Energy & Resources

China’s other reserves

The nation’s forex reserves are famous. Its oil reserves could be next

For a rainy day...

Oil is to modern day China what cigarettes are to French cinema: which is to say, essential. And with oil at below $50 a barrel, the Chinese now see this as a perfect time to accumulate supplies.

Most media attention has focused on recent deals with Russia and Brazil. In the case of the former, China signed a supply agreement to buy 300,000 bpd (barrels per day) for the next 20 years. In the case of Brazil, it has signed an agreement for 100,000 bpd.

One thing is certain: China’s lust for oil is not going away. The current lull in Chinese oil demand could reverse as soon as late 2009 – and with it the oil price. The government sees this as an opportune time to bolster energy security. Buying oilfields abroad is one plank of that strategy. For example, late last year Sinopec Group announced it would acquire oil assets in Syria. The fields have proven reserves of 184 million barrels.

The second plank of the strategy is to build a strategic oil reserve. In January the People’s Daily published an article by China’s Mr Oil, Zhang Guobai. “The world economy has slowed down, causing falling resources and asset prices, which makes it advantageous to develop overseas energy resources,” wrote Zhang, who is the national energy bureau director of the National Development and Reform Commission.

Zhang said the government would boost oil imports and accelerate the construction of its strategic oil reserves. In December he targeted 26.8 million cubic metres of oil storage facilities – enough to hold 170 million barrels (which is about the same as the proven reserves in the Syrian fields being bought). According to the International Energy Agency, China consumes 7.89 million barrels per day, suggesting that a strategic reserve of this size would cover 21.5 days worth of consumption. To put that in perspective Japan has reserve cover of 120 days and America has 90 days.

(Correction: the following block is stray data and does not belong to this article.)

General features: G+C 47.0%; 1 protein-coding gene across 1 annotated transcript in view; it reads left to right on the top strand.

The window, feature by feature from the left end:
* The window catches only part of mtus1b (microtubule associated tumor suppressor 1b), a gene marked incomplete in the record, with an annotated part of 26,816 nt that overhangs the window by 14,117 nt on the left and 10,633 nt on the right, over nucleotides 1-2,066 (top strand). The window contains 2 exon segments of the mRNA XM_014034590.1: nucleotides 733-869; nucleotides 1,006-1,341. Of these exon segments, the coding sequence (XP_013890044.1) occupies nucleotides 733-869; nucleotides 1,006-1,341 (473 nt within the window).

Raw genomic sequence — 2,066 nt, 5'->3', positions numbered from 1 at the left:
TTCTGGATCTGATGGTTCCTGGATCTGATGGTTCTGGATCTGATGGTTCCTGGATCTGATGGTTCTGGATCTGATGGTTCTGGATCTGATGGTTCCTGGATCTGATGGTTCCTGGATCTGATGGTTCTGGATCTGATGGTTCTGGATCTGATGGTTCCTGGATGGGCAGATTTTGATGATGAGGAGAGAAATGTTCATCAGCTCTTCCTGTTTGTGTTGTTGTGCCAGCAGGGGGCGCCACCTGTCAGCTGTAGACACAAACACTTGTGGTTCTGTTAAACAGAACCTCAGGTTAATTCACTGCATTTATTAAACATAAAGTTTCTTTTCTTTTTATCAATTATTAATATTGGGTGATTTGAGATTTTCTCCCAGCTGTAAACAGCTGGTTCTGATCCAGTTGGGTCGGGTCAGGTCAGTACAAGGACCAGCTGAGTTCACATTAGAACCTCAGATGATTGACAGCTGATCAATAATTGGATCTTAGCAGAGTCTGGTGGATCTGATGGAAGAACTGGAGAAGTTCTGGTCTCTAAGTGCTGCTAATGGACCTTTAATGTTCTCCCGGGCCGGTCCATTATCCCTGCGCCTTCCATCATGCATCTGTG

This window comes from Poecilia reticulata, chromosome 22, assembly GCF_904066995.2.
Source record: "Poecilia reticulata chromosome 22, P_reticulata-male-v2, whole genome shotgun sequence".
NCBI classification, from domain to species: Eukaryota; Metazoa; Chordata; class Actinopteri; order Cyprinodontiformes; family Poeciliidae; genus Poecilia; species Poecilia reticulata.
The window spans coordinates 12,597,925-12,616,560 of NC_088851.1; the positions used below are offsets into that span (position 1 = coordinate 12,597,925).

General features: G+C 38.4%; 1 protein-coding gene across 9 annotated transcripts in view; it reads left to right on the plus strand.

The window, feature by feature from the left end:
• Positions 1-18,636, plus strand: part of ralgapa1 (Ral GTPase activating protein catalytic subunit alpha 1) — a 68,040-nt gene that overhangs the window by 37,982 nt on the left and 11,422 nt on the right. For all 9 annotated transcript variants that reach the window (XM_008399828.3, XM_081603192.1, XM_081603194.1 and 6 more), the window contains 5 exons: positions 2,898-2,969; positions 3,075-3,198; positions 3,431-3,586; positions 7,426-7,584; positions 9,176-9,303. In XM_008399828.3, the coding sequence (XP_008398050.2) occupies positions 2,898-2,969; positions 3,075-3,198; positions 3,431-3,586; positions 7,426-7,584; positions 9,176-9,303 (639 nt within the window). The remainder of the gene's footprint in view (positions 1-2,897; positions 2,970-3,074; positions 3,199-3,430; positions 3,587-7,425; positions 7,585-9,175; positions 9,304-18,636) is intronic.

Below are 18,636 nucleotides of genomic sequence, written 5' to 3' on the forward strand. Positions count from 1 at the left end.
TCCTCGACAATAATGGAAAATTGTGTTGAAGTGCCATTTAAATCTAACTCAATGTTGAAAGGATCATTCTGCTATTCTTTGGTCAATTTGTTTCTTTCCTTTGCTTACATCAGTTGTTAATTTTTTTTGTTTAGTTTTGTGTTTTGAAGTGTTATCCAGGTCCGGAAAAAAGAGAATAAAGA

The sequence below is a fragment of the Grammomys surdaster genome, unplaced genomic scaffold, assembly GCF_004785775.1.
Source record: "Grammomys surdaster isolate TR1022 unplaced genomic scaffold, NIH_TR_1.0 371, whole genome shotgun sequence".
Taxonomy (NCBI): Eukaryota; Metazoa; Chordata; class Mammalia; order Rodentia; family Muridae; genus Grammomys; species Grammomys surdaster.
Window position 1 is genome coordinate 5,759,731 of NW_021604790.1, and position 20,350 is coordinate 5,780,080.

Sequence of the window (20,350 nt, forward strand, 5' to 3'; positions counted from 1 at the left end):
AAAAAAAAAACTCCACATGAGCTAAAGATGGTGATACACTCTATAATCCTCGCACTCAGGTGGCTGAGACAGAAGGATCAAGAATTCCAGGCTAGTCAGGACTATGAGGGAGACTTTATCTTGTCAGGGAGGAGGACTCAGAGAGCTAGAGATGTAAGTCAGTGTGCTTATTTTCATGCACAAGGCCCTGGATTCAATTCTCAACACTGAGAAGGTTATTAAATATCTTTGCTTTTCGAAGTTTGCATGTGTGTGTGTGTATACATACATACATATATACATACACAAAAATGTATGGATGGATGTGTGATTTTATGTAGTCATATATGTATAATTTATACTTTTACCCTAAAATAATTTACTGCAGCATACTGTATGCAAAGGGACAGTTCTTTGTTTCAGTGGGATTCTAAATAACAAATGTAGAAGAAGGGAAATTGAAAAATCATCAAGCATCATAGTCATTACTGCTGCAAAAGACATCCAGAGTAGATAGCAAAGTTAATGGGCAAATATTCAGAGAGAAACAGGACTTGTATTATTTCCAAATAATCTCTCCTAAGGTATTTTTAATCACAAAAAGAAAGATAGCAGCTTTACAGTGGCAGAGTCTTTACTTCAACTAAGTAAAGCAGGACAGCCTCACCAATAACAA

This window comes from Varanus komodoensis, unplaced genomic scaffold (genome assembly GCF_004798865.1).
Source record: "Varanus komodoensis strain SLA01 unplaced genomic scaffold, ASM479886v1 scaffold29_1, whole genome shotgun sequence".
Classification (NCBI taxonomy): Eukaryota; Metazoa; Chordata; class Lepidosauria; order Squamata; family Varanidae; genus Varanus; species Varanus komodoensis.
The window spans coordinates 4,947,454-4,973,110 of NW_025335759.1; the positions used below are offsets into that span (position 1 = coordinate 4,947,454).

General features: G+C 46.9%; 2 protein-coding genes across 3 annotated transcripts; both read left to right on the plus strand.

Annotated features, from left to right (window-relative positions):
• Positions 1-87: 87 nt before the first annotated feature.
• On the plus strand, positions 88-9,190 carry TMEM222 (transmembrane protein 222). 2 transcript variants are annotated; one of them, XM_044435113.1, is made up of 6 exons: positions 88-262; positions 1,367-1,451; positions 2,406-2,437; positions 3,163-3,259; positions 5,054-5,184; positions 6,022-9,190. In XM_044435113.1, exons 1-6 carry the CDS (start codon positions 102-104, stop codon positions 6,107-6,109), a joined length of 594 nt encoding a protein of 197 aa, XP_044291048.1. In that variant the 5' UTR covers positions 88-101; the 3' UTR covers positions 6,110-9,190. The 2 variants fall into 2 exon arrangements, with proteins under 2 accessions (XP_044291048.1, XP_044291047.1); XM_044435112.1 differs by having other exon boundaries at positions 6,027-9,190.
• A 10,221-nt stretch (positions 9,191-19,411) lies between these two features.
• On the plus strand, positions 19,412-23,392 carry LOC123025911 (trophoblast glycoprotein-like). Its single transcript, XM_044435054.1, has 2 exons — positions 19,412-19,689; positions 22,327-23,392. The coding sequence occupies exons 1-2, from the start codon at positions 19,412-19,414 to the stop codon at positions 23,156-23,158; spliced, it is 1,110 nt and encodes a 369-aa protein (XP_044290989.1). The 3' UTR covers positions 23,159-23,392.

Evidently that isn’t enough. The National Energy Administration has just announced a new target: 44.6 million cubic metres by 2011. That’s roughly 40 days worth of stocks.

In keeping with the bold new plan, construction recently began on a new oil storage facility in Tianjin Binhai New Area, on China’s coast. On completion this will have a capacity of 10 million cubic metres – split evenly between the strategic reserve, and commercial storage. Likewise, a new storage tank facility has been partially opened in Shanshan County, part of the Xinjiang Uygur autonomous region. The oil, which is being imported from nearby Kazakhstan via pipeline, will be stored in tanks that will eventually spread over 32 hectares and have a storage capacity of 8 million cubic metres. The total cost of building the facility is expected to be Rmb6.5 billion ($949 million).

Another planned facility – to be built by Sinopec – is Hebei Caofeidian. According to sources quoted by the China Business Journal this will store 5.2 million tonnes on a site the size of 52 football fields. The most recent announcement proposes an additional giant facility in Gansu.

China started to build its strategic oil reserve system in 2004 and in the same vein it is aiming for independence in oil transportation too. Two years ago less than 10% of crude oil imported to China was carried on the nation’s own tankers. Industry insiders say this has now risen to 20%, and according to the government’s masterplan the figure will be above 50% by the end of 2010. And as in the Gulf of Mexico, some of these super-large tankers may also be used to store oil – at least temporarily, till the storage tanks in places like Tianjin are ready.

The theory is logical enough. Buy oil now while it is (relatively) cheap. Indeed, some pundits think oil could snap back above $100 a barrel as soon as the world shows signs of recovery. From the perspective of China’s planners, the more that they can buy below $50, the better.


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